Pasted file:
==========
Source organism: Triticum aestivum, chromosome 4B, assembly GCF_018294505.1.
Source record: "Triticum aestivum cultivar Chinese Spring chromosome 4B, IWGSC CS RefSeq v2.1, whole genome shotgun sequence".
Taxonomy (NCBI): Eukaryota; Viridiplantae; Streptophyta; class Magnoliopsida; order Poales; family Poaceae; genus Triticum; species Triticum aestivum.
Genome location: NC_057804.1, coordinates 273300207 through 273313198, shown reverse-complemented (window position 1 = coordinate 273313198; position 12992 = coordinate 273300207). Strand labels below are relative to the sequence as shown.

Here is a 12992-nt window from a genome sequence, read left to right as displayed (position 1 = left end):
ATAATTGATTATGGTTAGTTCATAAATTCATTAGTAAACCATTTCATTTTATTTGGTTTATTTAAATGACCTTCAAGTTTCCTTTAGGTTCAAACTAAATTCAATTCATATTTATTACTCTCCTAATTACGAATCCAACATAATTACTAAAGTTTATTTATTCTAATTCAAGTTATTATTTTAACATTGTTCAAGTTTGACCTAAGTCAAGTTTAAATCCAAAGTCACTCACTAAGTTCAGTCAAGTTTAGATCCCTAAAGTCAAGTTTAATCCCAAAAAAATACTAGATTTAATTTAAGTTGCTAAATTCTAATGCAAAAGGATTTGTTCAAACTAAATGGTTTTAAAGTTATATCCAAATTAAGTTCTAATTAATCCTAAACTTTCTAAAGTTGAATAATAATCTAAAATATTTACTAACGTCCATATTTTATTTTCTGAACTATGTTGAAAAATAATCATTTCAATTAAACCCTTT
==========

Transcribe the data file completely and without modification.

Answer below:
Source organism: Triticum aestivum, chromosome 4B, assembly GCF_018294505.1.
Source record: "Triticum aestivum cultivar Chinese Spring chromosome 4B, IWGSC CS RefSeq v2.1, whole genome shotgun sequence".
Taxonomy (NCBI): Eukaryota; Viridiplantae; Streptophyta; class Magnoliopsida; order Poales; family Poaceae; genus Triticum; species Triticum aestivum.
Genome location: NC_057804.1, coordinates 273300207 through 273313198, shown reverse-complemented (window position 1 = coordinate 273313198; position 12992 = coordinate 273300207). Strand labels below are relative to the sequence as shown.

Here is a 12992-nt window from a genome sequence, read left to right as displayed (position 1 = left end):
ATAATTGATTATGGTTAGTTCATAAATTCATTAGTAAACCATTTCATTTTATTTGGTTTATTTAAATGACCTTCAAGTTTCCTTTAGGTTCAAACTAAATTCAATTCATATTTATTACTCTCCTAATTACGAATCCAACATAATTACTAAAGTTTATTTATTCTAATTCAAGTTATTATTTTAACATTGTTCAAGTTTGACCTAAGTCAAGTTTAAATCCAAAGTCACTCACTAAGTTCAGTCAAGTTTAGATCCCTAAAGTCAAGTTTAATCCCAAAAAAATACTAGATTTAATTTAAGTTGCTAAATTCTAATGCAAAAGGATTTGTTCAAACTAAATGGTTTTAAAGTTATATCCAAATTAAGTTCTAATTAATCCTAAACTTTCTAAAGTTGAATAATAATCTAAAATATTTACTAACGTCCATATTTTATTTTCTGAACTATGTTGAAAAATAATCATTTCAATTAAACCCTTT